In one word, what describes your approach to life?
If you could give a person one piece of advice when thinking about living and traveling off of a vehicle, what would you tell them?
Don’t take many clothes with you – pack spare parts instead.
It takes a special kind of person to recognize that the journey, not the destination, is the point of life. Travelers know this. Was there a point in your life where you became conscious that you were one of those people?
I am sure there are some people that are born like those kind of people – but in my opinion for most of us it’s a learning process. I have met many travelers that traveled for the “goal“, for the next stamp in their map. But the good thing about traveling is that there is no “right“ or “wrong“. Everybody has to find his or her own way to travel. And no matter how you travel – if you have an open mind and heart traveling will teach you something. Yes, and maybe you will learn that not the destination but the journey is the point of life.
You have found a strong place in the community of female adventure riders and all riders for that matter. Do you see yourself as just another adventure rider or do you find that being a women creates different challenges for your journey?
There are indeed different challenges when traveling as a woman on a motorbike through the countries I have been though. Some of those countries are very patriarchal and the culture makes it much more difficult for traveling women to adapt, because there are many more rules about how to behave than there are for men. I mostly had very positive experiences though and people are especially helpful when they realize that you are a solo-traveling female because they want to protect you. And even countries that I was a bit suspicious about, like India, convinced me of the theory that most of the human beings on this planet are good.
The motorcycle community is very male dominated and when traveling I mostly met other guys and only a few other couples going on longer trips. In general I experienced other motorcyclist as very helpful and supportive and I am very proud of that. But there are as well incidents that would not have happened if I was a man. Once I drove with a guy that couldn’t keep up with me as soon as we hit some curves (I am never driving super fast, so it was probably because I had tens of thousands more kilometers of experience than him). When we stopped he accused me to drive irresponsible and having my bike not under control. And yes, he wasn’t joking. When I crossed Kazakhstan I drove with a very inexperienced Russian motorcyclist who couldn’t let his fingers off my bike, even though he knew that I was probably better informed about my bike. He tried to maintain it all the time without asking me and he checked my luggage to be tied to the bike properly every morning while he lost all his things constantly while driving. I several times asked him kindly to leave my bike alone because he kept on messing up all my settings whenever he touched it. I guess he wanted to be helpful and I am sure he was acting without any ill will – but like many other women I don’t need a stranger to take care about my belongings because I can handle that myself. When I offered my help and some straps to him to make sure he doesn’t lose the tires he was carrying with him again he of course refused. Sometimes it seems to be really hard for some men who drive motorcycles to even consider a woman’s advice.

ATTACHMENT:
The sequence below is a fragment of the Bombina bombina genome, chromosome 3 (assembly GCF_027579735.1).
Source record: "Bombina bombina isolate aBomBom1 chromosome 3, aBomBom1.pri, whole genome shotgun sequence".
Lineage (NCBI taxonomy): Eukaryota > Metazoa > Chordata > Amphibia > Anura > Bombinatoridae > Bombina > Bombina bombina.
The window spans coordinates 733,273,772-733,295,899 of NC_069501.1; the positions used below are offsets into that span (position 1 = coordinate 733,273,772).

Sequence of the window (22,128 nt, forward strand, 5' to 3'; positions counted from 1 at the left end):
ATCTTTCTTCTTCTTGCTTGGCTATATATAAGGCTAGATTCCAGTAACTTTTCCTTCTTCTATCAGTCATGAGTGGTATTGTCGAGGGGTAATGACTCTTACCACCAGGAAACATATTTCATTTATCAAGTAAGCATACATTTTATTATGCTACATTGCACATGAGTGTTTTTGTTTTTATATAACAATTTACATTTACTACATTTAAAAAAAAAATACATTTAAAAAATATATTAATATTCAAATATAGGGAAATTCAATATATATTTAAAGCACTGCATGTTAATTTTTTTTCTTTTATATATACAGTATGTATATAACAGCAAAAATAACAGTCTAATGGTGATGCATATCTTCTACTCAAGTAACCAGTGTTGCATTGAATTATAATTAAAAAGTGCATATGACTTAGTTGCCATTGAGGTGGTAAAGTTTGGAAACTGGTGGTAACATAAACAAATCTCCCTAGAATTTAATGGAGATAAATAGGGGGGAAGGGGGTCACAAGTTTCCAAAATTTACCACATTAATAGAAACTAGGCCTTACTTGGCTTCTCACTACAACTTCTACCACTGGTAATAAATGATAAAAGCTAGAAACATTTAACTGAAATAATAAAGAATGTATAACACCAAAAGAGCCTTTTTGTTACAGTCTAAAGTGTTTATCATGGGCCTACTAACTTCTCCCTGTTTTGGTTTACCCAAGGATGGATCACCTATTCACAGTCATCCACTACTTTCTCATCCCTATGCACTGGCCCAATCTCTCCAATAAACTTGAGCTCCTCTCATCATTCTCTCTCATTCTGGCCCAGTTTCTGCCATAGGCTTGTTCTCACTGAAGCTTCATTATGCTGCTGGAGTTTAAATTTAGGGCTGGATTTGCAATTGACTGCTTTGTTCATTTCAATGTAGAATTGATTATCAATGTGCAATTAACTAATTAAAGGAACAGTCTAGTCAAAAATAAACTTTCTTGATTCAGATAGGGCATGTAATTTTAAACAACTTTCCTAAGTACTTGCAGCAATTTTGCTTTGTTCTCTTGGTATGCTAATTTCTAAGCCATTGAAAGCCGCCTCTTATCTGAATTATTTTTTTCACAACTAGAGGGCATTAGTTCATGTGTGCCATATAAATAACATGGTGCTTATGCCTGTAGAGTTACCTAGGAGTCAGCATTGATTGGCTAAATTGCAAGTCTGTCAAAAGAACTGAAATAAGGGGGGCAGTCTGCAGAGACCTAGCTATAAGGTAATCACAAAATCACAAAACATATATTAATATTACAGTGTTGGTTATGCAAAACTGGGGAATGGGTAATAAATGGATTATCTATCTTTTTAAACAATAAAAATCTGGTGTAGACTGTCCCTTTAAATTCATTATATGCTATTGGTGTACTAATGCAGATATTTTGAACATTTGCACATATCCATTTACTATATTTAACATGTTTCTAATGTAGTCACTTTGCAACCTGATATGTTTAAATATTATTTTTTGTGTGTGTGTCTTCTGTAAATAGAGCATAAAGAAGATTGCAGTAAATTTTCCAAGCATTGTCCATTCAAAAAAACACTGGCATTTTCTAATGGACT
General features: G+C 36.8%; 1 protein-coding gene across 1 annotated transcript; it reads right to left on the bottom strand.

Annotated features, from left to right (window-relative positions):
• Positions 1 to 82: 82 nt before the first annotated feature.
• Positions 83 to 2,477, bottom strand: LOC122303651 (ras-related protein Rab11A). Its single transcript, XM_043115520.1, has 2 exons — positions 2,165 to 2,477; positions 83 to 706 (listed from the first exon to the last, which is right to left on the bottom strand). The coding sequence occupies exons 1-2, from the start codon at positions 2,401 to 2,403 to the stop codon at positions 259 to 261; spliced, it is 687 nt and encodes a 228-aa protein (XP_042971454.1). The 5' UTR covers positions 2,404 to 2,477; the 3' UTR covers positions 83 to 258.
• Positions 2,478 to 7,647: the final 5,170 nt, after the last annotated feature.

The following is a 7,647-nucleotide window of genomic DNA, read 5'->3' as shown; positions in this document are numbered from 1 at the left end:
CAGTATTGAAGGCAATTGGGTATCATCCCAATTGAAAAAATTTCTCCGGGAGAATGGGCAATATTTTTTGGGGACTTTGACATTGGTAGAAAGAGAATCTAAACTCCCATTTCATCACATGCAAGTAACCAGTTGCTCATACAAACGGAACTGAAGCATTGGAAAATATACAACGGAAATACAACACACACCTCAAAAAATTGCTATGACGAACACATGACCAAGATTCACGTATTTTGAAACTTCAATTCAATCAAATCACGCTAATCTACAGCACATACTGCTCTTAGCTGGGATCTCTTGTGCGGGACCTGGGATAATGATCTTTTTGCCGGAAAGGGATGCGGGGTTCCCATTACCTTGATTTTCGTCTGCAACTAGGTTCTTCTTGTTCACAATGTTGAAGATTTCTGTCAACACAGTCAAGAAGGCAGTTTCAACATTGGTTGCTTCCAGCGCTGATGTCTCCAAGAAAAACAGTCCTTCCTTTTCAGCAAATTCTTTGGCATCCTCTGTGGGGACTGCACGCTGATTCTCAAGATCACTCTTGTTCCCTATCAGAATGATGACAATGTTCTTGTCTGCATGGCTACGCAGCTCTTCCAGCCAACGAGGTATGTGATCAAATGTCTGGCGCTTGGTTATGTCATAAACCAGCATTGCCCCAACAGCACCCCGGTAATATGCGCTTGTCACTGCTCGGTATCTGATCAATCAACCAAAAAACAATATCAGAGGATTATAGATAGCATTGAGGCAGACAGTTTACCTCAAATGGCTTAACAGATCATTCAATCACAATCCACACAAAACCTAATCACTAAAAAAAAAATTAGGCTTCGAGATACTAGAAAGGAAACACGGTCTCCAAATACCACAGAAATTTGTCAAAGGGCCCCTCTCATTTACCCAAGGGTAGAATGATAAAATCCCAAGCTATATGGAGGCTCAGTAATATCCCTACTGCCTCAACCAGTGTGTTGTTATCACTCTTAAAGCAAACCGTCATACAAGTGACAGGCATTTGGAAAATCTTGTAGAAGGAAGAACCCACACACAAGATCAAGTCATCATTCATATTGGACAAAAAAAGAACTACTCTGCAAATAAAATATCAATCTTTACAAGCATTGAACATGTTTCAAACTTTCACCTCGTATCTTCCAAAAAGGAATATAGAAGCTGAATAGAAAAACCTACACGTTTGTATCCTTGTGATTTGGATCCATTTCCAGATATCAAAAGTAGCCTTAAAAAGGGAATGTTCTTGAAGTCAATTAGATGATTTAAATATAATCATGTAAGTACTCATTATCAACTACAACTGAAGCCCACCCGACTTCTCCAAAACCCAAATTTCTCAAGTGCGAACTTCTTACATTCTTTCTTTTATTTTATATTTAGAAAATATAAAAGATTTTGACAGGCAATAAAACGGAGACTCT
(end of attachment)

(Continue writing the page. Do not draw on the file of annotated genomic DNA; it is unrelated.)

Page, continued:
As long as people are still surprised when you take off your helmet and they realize you are a woman and as long as it’s still something unusual to see women on bikes traveling alone I think every female adventure rider counts.
Being originally from Germany, what values do you think your home instilled in you that you take on the road and bring to your trips?
I am very German. Always on time, I like planning and of course I am very prudent. ;). I don’t know if it’s German values or if it’s just me: I really like to plan things from time to time. That doesn’t mean that I have to book a hotel in advance every night or know where I will stop or what to have for dinner and lunch. But if I made a plan I am very happy when everything works out like I wanted.
Do you see yourself as somebody who took a leap of faith to live in an unconventional way or do you think it kind of just happened?
I don’t feel too much like living in an unconventional way. It’s more that I feel very lucky and a bit proud that I was able to go on this journey and that I had the courage to take this decision. For me it didn’t just happen. I had to convince myself of doing this – but I never regretted it.
Where do you want to go next?
Right now I am in Myanmar – next I go to Thailand, to Malaysia, fly with my bike to Australia and from there to South America and go all the way up to USA.